Let the punishment fit the crime

The Hall of Fame is a museum to chronicle the history of baseball, not a place for moral judgments.

Originally Published: January 6, 2004
By Rob Dibble | ESPN.com

Pete Rose belongs in the Baseball Hall of Fame.

Rose
Rose

My opinion in no way defends Rose's off-the-field actions. Betting on baseball, as a player or a manager, is wrong. There is no denying that. But the Baseball Hall of Fame is not a place for patron saints to rest. It's not a church or cathedral or, contrary to what many die-hard fans might believe, a place of worship.

If it were, it'd be a very lonely, hollow space.

The Baseball Hall of Fame is a museum. A place where fans can go to appreciate and respect the history of the sport of baseball. And like it or not, despite his misgivings, Pete Rose remains baseball's all-time leading hitter. He remains one of the hardest-working players and managers the game has ever seen. He worked too hard to earn his place in baseball's history to be forsaken or to become a mere asterisk in the game's memory.

Certainly, no one wants to believe that their sport or their sport's idol is tainted. Isn't that why we look the other way when society continues to put known adulterers, wife-beaters, drug addicts and, in some cases, murderers on pedestals? Or is it because we're a society that believes in redemption and second chances? A society that refuses to accept the otherwise gifted as a lost cause, and sees such "shortcomings" as treatable illnesses rather than irreparable flaws?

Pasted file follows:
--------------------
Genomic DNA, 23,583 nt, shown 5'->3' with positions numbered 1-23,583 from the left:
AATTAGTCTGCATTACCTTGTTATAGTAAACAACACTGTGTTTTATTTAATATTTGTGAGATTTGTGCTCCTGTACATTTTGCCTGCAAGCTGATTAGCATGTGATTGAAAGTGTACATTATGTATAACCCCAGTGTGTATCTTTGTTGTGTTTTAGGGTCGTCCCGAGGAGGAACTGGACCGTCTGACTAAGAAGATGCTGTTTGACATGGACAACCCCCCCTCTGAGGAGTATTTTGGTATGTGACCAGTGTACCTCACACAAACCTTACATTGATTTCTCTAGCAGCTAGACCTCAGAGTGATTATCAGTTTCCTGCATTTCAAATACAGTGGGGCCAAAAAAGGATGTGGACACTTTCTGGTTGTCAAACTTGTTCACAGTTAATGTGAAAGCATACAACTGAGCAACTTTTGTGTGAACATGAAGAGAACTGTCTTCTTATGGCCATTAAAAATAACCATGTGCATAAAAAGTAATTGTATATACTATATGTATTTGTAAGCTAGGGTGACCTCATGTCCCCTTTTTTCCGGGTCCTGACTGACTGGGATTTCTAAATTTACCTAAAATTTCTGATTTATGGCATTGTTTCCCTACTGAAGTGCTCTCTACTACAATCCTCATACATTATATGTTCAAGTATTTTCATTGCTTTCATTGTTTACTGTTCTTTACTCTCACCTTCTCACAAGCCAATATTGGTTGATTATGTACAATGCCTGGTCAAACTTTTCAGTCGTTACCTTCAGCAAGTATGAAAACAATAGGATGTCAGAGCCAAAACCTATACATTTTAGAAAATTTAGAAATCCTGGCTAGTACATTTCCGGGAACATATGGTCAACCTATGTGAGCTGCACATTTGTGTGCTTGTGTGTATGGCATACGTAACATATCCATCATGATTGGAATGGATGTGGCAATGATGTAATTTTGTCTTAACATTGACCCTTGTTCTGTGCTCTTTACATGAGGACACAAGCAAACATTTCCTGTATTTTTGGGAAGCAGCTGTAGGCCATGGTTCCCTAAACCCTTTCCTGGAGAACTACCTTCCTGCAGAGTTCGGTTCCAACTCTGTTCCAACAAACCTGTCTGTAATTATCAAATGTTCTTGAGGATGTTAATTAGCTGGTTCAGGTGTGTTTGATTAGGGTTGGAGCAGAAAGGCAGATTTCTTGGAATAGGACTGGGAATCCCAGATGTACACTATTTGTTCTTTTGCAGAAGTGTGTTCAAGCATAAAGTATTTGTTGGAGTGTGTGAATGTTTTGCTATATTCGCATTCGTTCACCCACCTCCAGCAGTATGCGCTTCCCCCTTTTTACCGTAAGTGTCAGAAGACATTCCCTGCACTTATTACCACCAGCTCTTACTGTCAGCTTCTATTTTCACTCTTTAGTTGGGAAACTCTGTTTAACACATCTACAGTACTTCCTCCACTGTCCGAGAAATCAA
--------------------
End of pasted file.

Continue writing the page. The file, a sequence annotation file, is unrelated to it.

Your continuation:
I choose to believe the latter. And I also choose to believe that Pete's gambling addiction falls into that category, and therefore should not override his positive contributions to the game. Not only because I know the other side of Pete, and what a stand-up guy he really is, but because I was there. I witnessed his gambling problems firsthand.

I was in the locker room, when we'd joke that if two cockroaches took off across the floor, Pete would bet on who'd make it first. And I was also on the field when Pete managed the Cincinnati Reds to countless wins. If he were betting against us, we would have known, and we would have taken the appropriate course of action. But, to me, it was evident that Pete was out there to win.

Let the punishment fit the crime.

Pete accepted a lifetime ban from baseball, and he should continue to be held accountable for his actions in that regard. After admitting to betting on baseball while he was a manager, no, he shouldn't be allowed to manage again, because who's to say that it wouldn't happen again.

But don't think for a second that being away from the game is not punishment enough. It's got to be tortuous for Pete to wake up every day knowing that he is his own worst enemy, and that his ailment has kept him from a lifestyle -- a very lucrative lifestyle, no less -- entrenched in what he loves most in the world.

Keeping Pete Rose from the Hall of Fame serves little purpose other than to negate his accomplishments on the field. It allows the world to forget one of the greatest players there ever was -- that's not punishment, that's just factually incorrect.

ALSO SEE